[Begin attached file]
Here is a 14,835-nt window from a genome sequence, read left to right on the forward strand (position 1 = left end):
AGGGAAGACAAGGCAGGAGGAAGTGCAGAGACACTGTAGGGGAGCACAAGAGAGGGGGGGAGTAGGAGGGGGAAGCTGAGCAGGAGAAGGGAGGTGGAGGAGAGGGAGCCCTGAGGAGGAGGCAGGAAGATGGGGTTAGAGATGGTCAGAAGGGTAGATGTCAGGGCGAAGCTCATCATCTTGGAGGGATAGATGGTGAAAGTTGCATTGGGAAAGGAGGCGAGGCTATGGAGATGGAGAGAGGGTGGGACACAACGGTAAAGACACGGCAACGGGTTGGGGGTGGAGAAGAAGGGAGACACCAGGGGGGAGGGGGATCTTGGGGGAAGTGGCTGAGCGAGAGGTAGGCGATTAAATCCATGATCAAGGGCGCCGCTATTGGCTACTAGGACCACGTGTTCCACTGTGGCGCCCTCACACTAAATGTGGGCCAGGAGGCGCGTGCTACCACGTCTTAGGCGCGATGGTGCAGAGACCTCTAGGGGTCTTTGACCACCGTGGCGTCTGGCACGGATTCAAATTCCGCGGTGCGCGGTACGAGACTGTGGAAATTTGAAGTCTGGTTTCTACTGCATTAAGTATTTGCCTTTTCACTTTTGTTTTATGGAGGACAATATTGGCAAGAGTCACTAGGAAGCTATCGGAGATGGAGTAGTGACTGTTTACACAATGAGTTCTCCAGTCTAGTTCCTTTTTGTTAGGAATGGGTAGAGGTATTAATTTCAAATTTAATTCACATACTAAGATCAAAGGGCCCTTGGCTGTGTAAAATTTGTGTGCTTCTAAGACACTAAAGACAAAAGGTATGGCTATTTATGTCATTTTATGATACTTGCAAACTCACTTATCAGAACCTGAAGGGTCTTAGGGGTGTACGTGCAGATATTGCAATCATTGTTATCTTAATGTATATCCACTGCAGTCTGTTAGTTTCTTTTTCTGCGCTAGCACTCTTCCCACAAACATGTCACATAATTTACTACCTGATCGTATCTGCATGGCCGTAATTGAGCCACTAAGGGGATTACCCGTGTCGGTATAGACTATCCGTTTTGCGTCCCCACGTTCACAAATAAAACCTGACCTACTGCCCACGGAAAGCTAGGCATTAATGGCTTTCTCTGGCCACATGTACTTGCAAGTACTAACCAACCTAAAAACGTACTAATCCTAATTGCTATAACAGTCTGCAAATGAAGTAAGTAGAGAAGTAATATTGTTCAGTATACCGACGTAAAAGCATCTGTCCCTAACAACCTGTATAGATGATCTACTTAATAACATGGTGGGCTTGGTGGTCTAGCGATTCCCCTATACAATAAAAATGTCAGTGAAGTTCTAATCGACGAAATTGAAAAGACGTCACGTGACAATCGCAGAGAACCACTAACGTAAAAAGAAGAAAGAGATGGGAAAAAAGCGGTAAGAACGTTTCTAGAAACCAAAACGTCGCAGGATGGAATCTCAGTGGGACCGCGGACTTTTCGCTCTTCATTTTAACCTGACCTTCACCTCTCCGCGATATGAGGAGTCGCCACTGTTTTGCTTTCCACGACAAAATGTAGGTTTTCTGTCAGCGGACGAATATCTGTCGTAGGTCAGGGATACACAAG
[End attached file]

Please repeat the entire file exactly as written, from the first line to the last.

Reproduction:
Here is a 14,835-nt window from a genome sequence, read left to right on the forward strand (position 1 = left end):
AGGGAAGACAAGGCAGGAGGAAGTGCAGAGACACTGTAGGGGAGCACAAGAGAGGGGGGGAGTAGGAGGGGGAAGCTGAGCAGGAGAAGGGAGGTGGAGGAGAGGGAGCCCTGAGGAGGAGGCAGGAAGATGGGGTTAGAGATGGTCAGAAGGGTAGATGTCAGGGCGAAGCTCATCATCTTGGAGGGATAGATGGTGAAAGTTGCATTGGGAAAGGAGGCGAGGCTATGGAGATGGAGAGAGGGTGGGACACAACGGTAAAGACACGGCAACGGGTTGGGGGTGGAGAAGAAGGGAGACACCAGGGGGGAGGGGGATCTTGGGGGAAGTGGCTGAGCGAGAGGTAGGCGATTAAATCCATGATCAAGGGCGCCGCTATTGGCTACTAGGACCACGTGTTCCACTGTGGCGCCCTCACACTAAATGTGGGCCAGGAGGCGCGTGCTACCACGTCTTAGGCGCGATGGTGCAGAGACCTCTAGGGGTCTTTGACCACCGTGGCGTCTGGCACGGATTCAAATTCCGCGGTGCGCGGTACGAGACTGTGGAAATTTGAAGTCTGGTTTCTACTGCATTAAGTATTTGCCTTTTCACTTTTGTTTTATGGAGGACAATATTGGCAAGAGTCACTAGGAAGCTATCGGAGATGGAGTAGTGACTGTTTACACAATGAGTTCTCCAGTCTAGTTCCTTTTTGTTAGGAATGGGTAGAGGTATTAATTTCAAATTTAATTCACATACTAAGATCAAAGGGCCCTTGGCTGTGTAAAATTTGTGTGCTTCTAAGACACTAAAGACAAAAGGTATGGCTATTTATGTCATTTTATGATACTTGCAAACTCACTTATCAGAACCTGAAGGGTCTTAGGGGTGTACGTGCAGATATTGCAATCATTGTTATCTTAATGTATATCCACTGCAGTCTGTTAGTTTCTTTTTCTGCGCTAGCACTCTTCCCACAAACATGTCACATAATTTACTACCTGATCGTATCTGCATGGCCGTAATTGAGCCACTAAGGGGATTACCCGTGTCGGTATAGACTATCCGTTTTGCGTCCCCACGTTCACAAATAAAACCTGACCTACTGCCCACGGAAAGCTAGGCATTAATGGCTTTCTCTGGCCACATGTACTTGCAAGTACTAACCAACCTAAAAACGTACTAATCCTAATTGCTATAACAGTCTGCAAATGAAGTAAGTAGAGAAGTAATATTGTTCAGTATACCGACGTAAAAGCATCTGTCCCTAACAACCTGTATAGATGATCTACTTAATAACATGGTGGGCTTGGTGGTCTAGCGATTCCCCTATACAATAAAAATGTCAGTGAAGTTCTAATCGACGAAATTGAAAAGACGTCACGTGACAATCGCAGAGAACCACTAACGTAAAAAGAAGAAAGAGATGGGAAAAAAGCGGTAAGAACGTTTCTAGAAACCAAAACGTCGCAGGATGGAATCTCAGTGGGACCGCGGACTTTTCGCTCTTCATTTTAACCTGACCTTCACCTCTCCGCGATATGAGGAGTCGCCACTGTTTTGCTTTCCACGACAAAATGTAGGTTTTCTGTCAGCGGACGAATATCTGTCGTAGGTCAGGGATACACAAG